What is a Gumboil?
How Do You Treat a Gumboil?
A gumboil, which is a generic term, also known as a parulus or fistula, is a collection of pus, either within the bone and exiting through the gum tissue, or totally encased by gum tissue alone. There are several types of gumboils, some of which have drained already, meaning they have penetrated the gum tissue and the pressure is somewhat relieved and so is the discomfort. Others have yet to penetrate the tissue, may have significant internal pressure, and may be significantly uncomfortable to the patient. So, a gumboil can either by asymptomatic (painless) or symptomatic (uncomfortable). Once it drains, it is known as a fistula. This may indicate a problem with a previous root canal which was necessary due to an infected pulp. The cause of the problem may be auxiliary canals, which cannot be seen, root tip infection, or possibly a split tooth. The above information is relative to a periapical abscess. Periapical means “around the root tip.”
A gumboil may also mean that you have an infected pulp within the tooth. The infection has involved the pulpal tissue and has extended to the tip or apex of the tooth root, and the infection is draining out there. Pain and discomfort may or may not be present. This may also be the result of a severely cracked tooth which leaks oral fluids into th pulp chamber causing the pulp and nerve to die and abscess. The treatment for this situation is definitely a root canal. If there happens to be discomfort present, it will be relieved and the gumboil will be eliminated. The tooth then should be restored with a crown.
Another type of gumboil is the periodontal abscess. This is usually caused by poor oral hygiene and the failure to remove, or have removed, the calculus or tartar which causes bone recession. This results in a periodontal pocket which is usually in the 5 + millimeter depth range and can no longer be properly cleansed by the patient. Bacteria levels increase below the gums and excess debris is trapped. This destroys some of the surrounding bone creating a deeper pocket, and a gumboil or fistula develops. This cannot be cured by the patient and will require intervention by the dentist
Another type of gumboil is the lateral periodontal abscess or gingival abscess. This is usually just a swelling of the gums, containing pus within the pocket, has no bone loss, and can be alleviated by the patient with diligent oral hygiene and improved brushing techniques.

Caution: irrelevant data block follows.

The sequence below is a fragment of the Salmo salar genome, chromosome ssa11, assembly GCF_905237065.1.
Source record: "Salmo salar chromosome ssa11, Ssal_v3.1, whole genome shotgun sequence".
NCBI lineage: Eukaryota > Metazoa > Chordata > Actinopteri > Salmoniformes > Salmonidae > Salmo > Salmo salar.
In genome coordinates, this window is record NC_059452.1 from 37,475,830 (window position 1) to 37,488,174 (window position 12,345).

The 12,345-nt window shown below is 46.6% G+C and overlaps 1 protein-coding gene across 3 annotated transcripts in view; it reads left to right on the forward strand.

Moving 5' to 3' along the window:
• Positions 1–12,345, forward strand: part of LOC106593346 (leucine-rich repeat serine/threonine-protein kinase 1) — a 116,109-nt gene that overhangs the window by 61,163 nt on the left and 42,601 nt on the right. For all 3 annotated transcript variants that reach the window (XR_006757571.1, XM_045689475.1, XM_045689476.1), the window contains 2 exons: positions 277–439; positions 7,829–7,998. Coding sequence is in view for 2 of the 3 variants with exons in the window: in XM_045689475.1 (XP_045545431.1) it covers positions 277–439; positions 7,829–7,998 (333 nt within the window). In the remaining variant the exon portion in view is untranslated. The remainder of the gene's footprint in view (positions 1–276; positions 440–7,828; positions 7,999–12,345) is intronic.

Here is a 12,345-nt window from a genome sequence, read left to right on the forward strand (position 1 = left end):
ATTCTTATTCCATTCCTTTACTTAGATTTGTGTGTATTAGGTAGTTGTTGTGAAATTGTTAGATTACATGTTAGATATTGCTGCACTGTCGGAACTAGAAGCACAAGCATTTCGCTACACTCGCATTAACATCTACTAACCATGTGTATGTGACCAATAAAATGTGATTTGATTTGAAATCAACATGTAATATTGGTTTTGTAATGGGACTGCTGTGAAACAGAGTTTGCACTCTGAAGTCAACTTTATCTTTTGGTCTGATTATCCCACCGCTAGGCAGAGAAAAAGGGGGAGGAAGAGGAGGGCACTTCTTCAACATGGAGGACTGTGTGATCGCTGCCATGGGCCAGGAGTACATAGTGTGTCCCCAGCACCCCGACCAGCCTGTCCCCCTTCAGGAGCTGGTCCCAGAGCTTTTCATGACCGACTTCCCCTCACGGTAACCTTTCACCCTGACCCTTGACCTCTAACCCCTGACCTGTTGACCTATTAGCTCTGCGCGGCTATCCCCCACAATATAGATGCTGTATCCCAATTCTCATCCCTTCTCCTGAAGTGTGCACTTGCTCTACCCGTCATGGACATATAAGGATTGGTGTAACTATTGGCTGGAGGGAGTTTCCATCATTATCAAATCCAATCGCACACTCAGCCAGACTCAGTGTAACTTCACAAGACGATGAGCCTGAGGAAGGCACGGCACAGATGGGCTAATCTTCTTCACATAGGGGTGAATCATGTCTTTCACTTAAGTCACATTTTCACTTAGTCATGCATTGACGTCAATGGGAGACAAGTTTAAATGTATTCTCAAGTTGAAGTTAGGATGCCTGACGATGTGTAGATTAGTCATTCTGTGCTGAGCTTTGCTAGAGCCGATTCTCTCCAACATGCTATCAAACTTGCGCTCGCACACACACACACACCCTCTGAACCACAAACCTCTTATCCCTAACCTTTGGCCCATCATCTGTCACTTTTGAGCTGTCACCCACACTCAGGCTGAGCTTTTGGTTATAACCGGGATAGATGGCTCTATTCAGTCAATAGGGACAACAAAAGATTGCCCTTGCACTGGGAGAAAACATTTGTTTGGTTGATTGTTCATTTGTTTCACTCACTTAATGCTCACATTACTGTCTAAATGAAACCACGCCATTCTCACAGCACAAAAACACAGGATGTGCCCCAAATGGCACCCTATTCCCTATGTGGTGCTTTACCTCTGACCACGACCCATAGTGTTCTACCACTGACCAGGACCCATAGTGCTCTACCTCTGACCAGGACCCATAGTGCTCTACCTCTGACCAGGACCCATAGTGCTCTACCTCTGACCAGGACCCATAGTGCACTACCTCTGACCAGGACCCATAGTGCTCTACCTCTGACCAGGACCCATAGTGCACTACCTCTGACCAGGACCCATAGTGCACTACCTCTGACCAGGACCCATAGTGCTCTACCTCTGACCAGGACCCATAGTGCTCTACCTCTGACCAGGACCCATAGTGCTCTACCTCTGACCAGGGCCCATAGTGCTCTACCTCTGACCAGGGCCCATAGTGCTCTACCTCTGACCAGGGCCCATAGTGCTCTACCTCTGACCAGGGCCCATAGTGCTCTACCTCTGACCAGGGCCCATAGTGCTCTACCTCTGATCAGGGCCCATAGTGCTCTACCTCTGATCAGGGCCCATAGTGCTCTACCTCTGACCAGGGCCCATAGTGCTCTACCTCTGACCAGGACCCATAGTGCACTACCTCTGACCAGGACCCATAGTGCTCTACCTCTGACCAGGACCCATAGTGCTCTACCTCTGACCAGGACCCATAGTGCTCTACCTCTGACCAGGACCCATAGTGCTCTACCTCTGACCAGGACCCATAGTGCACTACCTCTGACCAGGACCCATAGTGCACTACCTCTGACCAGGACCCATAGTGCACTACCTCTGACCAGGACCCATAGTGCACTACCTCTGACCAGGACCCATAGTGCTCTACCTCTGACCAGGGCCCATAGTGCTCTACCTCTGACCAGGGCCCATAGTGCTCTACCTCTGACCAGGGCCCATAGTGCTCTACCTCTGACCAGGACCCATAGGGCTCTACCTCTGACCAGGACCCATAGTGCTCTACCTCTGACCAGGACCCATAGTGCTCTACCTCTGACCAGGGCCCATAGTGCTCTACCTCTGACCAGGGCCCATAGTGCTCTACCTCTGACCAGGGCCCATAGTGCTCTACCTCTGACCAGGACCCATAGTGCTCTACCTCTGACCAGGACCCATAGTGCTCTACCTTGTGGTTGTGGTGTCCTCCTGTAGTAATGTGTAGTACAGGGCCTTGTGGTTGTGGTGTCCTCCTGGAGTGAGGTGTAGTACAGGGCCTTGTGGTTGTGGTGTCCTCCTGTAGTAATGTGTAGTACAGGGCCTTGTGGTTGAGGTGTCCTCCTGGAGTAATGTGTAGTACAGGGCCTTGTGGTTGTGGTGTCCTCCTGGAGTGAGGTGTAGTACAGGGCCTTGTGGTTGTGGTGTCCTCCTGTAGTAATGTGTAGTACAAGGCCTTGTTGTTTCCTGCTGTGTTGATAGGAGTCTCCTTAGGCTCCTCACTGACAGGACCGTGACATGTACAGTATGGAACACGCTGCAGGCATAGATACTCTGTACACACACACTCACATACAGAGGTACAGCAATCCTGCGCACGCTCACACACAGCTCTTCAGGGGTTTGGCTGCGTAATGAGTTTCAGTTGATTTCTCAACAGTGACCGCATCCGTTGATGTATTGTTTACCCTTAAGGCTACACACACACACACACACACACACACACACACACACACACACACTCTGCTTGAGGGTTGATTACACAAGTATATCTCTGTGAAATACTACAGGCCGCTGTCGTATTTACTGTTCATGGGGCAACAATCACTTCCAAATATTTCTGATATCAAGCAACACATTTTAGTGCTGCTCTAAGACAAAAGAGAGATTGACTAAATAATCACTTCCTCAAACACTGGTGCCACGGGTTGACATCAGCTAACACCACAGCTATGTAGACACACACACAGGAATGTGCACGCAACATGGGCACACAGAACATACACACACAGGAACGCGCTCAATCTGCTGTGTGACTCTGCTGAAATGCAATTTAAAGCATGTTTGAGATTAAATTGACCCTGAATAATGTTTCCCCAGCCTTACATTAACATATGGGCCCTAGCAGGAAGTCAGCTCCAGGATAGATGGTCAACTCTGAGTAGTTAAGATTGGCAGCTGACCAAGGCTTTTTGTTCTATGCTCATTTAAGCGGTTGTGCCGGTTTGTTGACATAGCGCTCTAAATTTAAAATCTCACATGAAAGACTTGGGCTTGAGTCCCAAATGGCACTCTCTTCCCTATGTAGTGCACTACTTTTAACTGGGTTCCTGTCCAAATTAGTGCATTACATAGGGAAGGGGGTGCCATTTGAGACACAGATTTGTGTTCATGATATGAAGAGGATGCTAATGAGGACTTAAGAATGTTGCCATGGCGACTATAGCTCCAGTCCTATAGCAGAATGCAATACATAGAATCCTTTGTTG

Sometimes enlarged gum tissue is called a gumboil but it is not truly a gumboil. Examples of that would be hypertrophied, or enlarged, gum tissue due to hormonal change, such as a pregnancy granuloma, or pregnancy gingivitis. Other conditions may be enlarged gums caused by medication such as dylantin, orthodontic braces, a poor margin of a crown or filling, a habit, or ill-fitting dentures or partial dentures. These conditions mostly are self-limiting or can be remedied by correcting the actual cause of the enlarged gums.
There also is a pericoronal gumboil. As you know “peri” means around or near. Pericoronal means around or near the clinical crown (the part above the gums) that you can see. This usually is associated with the wisdom teeth but may occur with the baby teeth when they are erupting. If it is slightly bloody and bruised, it may be called an eruption hematoma, where as, around the wisdom tooth, it is usually called pericoronitis.
Most gumboils have not only infection, but inflammation. They are mostly benign but should definitely be eliminated by addressing the cause. Sometimes simple improved oral hygiene is all that is required and sometimes intervention by the dentist might be required. The body’s immune system is trying to “fight” the infection and is sending white blood cells to the area to aid in healing. This is where the pus comes from. This local infection compromises the body’s ability to fight problems in other areas of the body.
Gumboils may or may not cause a swelling of the lymph nodes in the area as the body is fighting any and all infection which may be present. This is an indication that the body is using its defense system to ward off the infection. And this is normal for the lymph nodes, usually in the upper neck region and below the lower jaw (mandible). They may become slightly enlarged and sore and simply means they are working to defend the body. It also means there is infection or inflammation nearby.
If the gumboil does not recede, and the situation is eliminated, you must see the dentist. After treatment the prognosis is quite good except in compromised cases. Any patient with uncontrolled diabetes has a much slower healing time. Patients with AIDS have a compromised immune system and therefore may heal more slowly. Anemia of any type and patients who have had chemotherapy may also be compromised. Anyone with a lowered immune system, regardless of the cause, also has a slower healing time. At any rate, do not ignore the situation if you develop a painless gumboil. If you have pain, definitely see a dentist immediately.
These gumboils are not to be confused with canker sores or aphthous ulcers which require not treatment and are self-eliminating, yet quite uncomfortable. Cold sores or fever blisters are also not considered to be gumboils and will resolve with time. They too may be quite uncomfortable.
Regular dental checkups can usually help you avoid a gumboil as it is usually related to deep decay or poor oral hygiene. Yes, there are other causes but these are the two primary ones. Twice yearly checkups in most cases will help patients avoid gumboils.
Life Member of American Dental Association, Emeritus Fellow of Academy of General Dentistry, American Association of Implant Dentists